The Continental Artillery Regiment also known as Gridley's Continental Artillery Regiment or Knox's Continental Artillery Regiment was the only large American unit of artillery in the early part of the American Revolutionary War. It was authorized on 10 May 1775 as the Regiment of the Train of Artillery in the Massachusetts State Troops. In May and June, the regiment assembled at Cambridge, Massachusetts in the strength of 10 companies. Men from five counties were recruited. It became part of the Continental Army on 14 June 1775 as the Continental Artillery Regiment with Colonel Richard Gridley in command. A few days later at Bunker Hill, the American artillery was not handled well. The regiment was reorganized into 11 companies at the end of June.
Colonel Henry Knox took over command from the elderly Gridley on 17 November 1775. He immediately began the task of hauling the noble train of artillery from captured Fort Ticonderoga to Cambridge. This assignment was completed by the end of January. On 1 January 1776 the Rhode Island Train of Artillery merged with the Continental Artillery Regiment to form 12 companies altogether. There were two Rhode Island companies, those of Captains Ebenezer Stevens and Jotham Drury. The Fortification of Dorchester Heights in March 1776, in which Knox's artillery regiment was a critical component, hastened the end of the Siege of Boston.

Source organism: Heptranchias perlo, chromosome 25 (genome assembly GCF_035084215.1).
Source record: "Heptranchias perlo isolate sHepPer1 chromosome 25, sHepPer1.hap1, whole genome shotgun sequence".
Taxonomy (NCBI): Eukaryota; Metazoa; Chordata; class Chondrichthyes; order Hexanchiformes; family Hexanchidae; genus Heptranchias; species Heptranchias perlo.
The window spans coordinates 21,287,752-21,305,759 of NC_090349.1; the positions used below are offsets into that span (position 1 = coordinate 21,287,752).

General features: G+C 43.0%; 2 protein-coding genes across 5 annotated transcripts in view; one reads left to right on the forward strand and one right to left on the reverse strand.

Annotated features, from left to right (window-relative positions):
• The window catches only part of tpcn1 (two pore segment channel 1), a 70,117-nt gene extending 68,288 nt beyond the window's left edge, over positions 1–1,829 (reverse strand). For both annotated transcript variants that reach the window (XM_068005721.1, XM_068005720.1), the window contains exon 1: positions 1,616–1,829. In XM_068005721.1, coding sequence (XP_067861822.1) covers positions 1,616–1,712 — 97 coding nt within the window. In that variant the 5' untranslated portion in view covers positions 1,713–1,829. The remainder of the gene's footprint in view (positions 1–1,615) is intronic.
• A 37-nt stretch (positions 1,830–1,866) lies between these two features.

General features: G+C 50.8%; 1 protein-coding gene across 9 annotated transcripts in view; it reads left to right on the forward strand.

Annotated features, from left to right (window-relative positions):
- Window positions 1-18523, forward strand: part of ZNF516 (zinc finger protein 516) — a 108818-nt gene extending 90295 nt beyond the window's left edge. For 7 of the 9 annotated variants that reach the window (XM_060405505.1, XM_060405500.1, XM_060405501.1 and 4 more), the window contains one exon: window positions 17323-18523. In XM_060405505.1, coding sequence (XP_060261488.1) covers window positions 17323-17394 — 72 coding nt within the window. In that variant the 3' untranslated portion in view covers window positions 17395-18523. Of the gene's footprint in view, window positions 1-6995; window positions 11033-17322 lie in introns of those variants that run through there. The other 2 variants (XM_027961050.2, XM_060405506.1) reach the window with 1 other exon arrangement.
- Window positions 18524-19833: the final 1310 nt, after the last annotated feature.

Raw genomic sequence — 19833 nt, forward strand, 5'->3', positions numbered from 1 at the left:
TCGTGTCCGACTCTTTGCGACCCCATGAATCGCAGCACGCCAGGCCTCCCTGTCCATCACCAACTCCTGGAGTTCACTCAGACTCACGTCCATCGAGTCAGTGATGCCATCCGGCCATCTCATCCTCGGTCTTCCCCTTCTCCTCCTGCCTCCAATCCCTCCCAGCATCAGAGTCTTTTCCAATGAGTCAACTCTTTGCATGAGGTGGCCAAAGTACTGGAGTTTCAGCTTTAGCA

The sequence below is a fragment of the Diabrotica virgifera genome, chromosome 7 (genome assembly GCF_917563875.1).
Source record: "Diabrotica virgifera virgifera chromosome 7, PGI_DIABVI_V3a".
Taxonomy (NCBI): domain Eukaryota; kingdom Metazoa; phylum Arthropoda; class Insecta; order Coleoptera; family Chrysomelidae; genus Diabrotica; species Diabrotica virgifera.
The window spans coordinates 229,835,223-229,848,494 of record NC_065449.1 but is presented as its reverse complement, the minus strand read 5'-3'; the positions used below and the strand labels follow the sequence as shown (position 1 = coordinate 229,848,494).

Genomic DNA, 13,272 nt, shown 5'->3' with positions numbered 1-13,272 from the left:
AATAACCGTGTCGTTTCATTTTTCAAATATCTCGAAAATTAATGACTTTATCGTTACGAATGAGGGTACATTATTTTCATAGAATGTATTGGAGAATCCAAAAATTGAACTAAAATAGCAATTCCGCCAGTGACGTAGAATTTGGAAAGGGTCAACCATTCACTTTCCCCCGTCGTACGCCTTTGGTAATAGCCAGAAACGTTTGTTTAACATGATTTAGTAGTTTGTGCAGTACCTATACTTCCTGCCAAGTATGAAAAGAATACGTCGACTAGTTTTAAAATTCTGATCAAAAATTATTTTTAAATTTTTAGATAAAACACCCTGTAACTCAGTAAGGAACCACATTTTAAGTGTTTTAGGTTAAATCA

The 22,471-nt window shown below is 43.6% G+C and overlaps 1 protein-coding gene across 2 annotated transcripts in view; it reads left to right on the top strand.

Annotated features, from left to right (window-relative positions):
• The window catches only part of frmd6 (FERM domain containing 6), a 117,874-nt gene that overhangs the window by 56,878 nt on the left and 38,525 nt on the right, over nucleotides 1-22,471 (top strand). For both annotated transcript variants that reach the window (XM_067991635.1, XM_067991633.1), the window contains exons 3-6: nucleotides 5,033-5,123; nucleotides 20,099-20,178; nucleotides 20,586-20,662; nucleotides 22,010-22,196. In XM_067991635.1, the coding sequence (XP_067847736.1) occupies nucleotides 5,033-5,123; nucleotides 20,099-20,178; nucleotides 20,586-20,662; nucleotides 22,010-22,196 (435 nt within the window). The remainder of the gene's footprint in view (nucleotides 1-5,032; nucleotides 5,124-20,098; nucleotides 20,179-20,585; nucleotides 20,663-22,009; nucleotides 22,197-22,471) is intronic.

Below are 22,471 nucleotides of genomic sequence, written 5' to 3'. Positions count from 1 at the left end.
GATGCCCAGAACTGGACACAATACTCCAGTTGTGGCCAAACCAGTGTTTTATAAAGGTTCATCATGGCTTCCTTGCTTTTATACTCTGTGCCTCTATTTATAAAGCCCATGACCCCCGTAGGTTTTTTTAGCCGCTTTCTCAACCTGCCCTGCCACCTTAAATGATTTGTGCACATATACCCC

Knox's regiment participated in the New York and New Jersey Campaign during the summer and fall of 1776. The actions in which cannons were employed were the battles of Long Island, White Plains, and Fort Washington. Elements of the regiment also defended Lake Champlain. Knox's guns were crucial in winning the Battle of Trenton in late December 1776. The regiment was disbanded on 1 January 1777 and replaced by four newly-raised artillery regiments.
Country United States
Allegiance United States Continental Congress
Branch Continental Army
Size 10 to 12 companies
Nickname Knox's Continental Artillery
Colors Blue or black coat and red facings
Engagements Battle of Bunker Hill (1775)
Siege of Boston (1775-1776)
Dorchester Heights (1776)
Battle of Long Island (1776)
Battle of White Plains (1776)
Battle of Fort Washington (1776)
Battle of Valcour Island (1776)
Battle of Trenton (1776)